Strokes are the fifth-leading cause of death in the United States, claiming more than 130,000 lives annually, according to the American Stroke Association. Beyond having a high fatality rate, strokes also are the leading cause of long-term disability.
While the risks associated with strokes are alarming, permanent damage can be prevented in many cases when the stroke is identified and treated early. Unfortunately, some stroke symptoms can be confused with other conditions, including migraines, which affect 12 percent of the population, according to the Migraine Research Foundation.
“A migraine headache can cause limb weakness and trouble speaking, which can be confused with a stroke,” said Iyengar Phaniraj, MD, neurologist at Sunrise Hospital and Medical Center.
Understanding the subtle differences in these common ailments can potentially save your life or the life of a loved one.
“A stroke is a blood-flow problem to part of the brain that results in a dysfunction in the area where the blood flow is suddenly cut off,” Phaniraj said. When this occurs, oxygen carried by the blood cannot reach the brain cells, eventually causing the cells to die.
The simple symptoms of a stroke can be remembered using this acronym:
F: face drooping
A arm weakness
S: speech difficulty
T: time to call 911
Other symptoms include:
- Sudden confusion, disorientation and difficulty speaking/understanding speech
- Sudden numbness or weakness, often focused on one side of the body
- Blurred vision in one or both eyes
- Trouble walking, loss of balance or coordination
- Sudden severe headache
The cause of migraines is still unknown, but they’re thought to be a neurological disorder that causes disturbances in the nerve pathways of the brain, which disrupt brain chemicals.
There are many types of migraines with varying symptoms.
- Throbbing/pulsating headache, generally on one side of the head or behind an eye
- Sensitivity to light and sound
- Nausea and vomiting
- Pain on one side of the body
- Vision disruption, blurred vision and/or “aura”
- Disorientation, confusion
- Numbness/tingling in the extremities
- Muscle weakness
- Temporary aphasia (troubled speech)
Understanding the difference
Telling the difference between strokes and migraines often boils down to subtleties in the symptoms, as well as personal/family history.
Migraines often are genetic, and many patients will have multiple migraines throughout their lifetime. Women are overwhelmingly more prone to migraines than men are, and the attacks often occur in connection with their menstrual cycle. Weather conditions, light, smells and exposure to some chemicals may also trigger migraines.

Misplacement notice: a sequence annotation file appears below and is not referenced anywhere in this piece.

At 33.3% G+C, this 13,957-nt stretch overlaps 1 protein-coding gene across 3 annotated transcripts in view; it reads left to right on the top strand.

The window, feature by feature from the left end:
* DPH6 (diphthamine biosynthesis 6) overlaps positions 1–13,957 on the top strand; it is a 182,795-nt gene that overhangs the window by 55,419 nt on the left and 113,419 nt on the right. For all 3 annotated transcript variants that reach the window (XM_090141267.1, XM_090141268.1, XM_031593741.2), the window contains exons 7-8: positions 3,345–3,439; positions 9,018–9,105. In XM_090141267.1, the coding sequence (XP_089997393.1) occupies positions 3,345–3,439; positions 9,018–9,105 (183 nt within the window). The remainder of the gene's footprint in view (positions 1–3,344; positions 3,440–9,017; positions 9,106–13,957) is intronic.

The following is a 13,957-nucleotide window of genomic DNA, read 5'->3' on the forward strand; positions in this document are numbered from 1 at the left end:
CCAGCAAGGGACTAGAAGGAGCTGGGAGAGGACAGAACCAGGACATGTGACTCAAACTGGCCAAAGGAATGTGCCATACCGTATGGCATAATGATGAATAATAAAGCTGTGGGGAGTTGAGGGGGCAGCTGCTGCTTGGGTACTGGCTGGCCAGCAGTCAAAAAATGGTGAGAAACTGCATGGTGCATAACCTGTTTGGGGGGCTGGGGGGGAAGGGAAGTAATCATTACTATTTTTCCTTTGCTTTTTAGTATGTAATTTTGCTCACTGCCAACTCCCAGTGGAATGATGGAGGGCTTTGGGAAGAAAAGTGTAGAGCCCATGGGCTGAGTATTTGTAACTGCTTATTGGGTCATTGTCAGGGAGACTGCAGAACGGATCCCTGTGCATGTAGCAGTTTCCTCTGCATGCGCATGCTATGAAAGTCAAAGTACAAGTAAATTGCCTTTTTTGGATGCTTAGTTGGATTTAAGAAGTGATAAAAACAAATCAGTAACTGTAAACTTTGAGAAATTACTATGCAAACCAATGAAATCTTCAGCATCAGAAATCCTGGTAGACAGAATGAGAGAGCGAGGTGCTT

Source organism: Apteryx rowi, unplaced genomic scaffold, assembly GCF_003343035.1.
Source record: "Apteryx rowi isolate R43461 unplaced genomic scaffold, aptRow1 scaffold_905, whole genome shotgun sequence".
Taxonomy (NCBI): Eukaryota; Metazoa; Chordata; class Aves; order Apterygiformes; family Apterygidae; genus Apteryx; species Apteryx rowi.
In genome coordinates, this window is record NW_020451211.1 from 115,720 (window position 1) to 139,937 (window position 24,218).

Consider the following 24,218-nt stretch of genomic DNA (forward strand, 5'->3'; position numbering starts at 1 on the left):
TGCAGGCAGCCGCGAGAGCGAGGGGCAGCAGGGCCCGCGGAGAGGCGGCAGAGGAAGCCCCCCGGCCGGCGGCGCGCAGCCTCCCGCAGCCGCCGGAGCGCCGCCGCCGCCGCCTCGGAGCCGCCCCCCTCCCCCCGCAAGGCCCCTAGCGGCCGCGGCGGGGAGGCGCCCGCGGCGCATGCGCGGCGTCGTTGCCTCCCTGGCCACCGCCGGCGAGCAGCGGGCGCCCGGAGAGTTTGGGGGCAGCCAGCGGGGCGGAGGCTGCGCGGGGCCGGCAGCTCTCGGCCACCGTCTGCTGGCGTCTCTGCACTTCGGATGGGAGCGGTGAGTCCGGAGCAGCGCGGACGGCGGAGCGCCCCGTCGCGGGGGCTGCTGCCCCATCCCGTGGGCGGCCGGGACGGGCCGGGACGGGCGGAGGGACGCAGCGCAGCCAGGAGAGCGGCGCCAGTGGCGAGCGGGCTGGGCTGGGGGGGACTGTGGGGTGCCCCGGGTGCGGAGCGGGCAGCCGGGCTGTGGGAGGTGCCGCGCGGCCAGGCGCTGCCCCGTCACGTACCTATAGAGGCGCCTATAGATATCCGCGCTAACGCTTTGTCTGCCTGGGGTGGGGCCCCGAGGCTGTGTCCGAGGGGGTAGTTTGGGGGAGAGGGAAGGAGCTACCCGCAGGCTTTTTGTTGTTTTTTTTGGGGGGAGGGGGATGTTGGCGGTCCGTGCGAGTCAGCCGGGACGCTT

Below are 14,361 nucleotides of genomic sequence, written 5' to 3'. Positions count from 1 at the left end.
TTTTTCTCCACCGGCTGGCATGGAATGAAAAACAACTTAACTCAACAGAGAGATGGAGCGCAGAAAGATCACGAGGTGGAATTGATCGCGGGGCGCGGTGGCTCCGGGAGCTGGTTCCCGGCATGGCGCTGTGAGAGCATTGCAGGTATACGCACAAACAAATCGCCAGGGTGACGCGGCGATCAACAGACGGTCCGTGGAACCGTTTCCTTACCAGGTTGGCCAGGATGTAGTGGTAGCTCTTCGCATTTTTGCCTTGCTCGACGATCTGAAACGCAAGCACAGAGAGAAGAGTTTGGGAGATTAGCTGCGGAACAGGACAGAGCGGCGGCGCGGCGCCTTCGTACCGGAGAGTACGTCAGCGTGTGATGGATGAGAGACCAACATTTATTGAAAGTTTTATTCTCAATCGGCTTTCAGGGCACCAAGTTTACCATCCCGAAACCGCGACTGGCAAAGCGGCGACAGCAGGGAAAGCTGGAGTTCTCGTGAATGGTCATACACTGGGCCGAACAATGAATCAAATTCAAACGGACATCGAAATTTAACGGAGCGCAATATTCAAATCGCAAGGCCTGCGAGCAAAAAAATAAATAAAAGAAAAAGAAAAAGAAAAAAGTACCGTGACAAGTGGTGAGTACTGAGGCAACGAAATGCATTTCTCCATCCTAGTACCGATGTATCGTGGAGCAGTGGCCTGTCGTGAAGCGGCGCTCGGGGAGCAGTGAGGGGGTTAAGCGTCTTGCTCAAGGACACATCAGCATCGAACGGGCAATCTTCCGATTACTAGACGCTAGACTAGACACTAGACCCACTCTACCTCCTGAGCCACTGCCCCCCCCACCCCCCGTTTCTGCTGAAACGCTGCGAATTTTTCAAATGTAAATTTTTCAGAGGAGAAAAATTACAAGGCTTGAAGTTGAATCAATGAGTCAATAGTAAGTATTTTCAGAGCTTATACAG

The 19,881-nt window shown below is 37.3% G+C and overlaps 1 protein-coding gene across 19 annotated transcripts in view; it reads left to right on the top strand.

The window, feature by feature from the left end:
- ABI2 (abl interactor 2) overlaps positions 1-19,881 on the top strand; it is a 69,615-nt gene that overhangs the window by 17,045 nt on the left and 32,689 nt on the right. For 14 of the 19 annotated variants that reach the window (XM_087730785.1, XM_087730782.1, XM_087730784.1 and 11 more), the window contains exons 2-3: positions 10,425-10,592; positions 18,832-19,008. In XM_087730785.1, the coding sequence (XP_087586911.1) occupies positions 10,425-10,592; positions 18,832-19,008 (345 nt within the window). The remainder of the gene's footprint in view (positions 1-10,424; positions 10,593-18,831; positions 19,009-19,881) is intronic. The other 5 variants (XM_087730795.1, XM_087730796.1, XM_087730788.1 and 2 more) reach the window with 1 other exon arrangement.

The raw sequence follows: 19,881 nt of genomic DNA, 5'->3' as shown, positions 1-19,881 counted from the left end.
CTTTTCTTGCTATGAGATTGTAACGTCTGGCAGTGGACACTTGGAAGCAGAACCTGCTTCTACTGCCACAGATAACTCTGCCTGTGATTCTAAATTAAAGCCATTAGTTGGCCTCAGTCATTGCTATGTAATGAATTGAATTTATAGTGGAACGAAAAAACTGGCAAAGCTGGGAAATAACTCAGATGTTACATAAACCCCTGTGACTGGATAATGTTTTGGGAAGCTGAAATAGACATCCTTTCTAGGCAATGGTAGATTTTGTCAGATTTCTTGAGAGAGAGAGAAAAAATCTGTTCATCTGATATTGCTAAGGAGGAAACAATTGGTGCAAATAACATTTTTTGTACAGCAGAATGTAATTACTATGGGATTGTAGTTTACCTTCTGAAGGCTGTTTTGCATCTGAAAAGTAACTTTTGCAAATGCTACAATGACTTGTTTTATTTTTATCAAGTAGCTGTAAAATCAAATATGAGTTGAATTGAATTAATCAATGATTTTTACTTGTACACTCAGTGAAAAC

Strokes generally occur suddenly and without warning — the American Stroke Association estimates that about 75 percent of all strokes occur in first-time patients. On the other hand, migraines tend to be much more frequent. Most migraine sufferers will experience an attack once or twice a month, and some people have chronic migraines, experiencing at least 15 monthly.
Other conditions that can cause similar symptoms as a stroke include seizures, hyperglycemia and multiple sclerosis.
Further, transient ischemic attacks (TIAs) are considered ministrokes because they cause temporary blockage of blood flow in the brain. The symptoms of TIAs are similar to those of full-blown strokes, as well as migraines. And while TIAs don’t cause permanent damage, they can be an important warning sign for an upcoming stroke.
If there’s ever any question about the cause of an acute headache, Phaniraj recommends seeing a doctor immediately.
“People cannot and should not attempt to tease the difference if they’re concerned,” he said. “They should get help immediately if any headache appears different than their usual type.”
Timing matters with strokes
After a stroke, rapid medical response is crucial for a positive prognosis.
“By the time a patient shows symptoms, the stroke has already occurred,” Phaniraj said. “The body attempts to improve blood flow to the blocked areas, but that process is not very predictable. The hours after a stroke are a delicate period, and the body needs help to overcome the damage, which is why specialized stroke centers are important.”
The sooner someone seeks help for a stroke, the more brain cells can be salvaged, which limits the amount of permanent damage.
“Every brain cell has a special function, and losing even just one should be avoided,” Phaniraj said. “What Alzheimer’s disease does to the brain in 10 years, a stroke can do in a second.”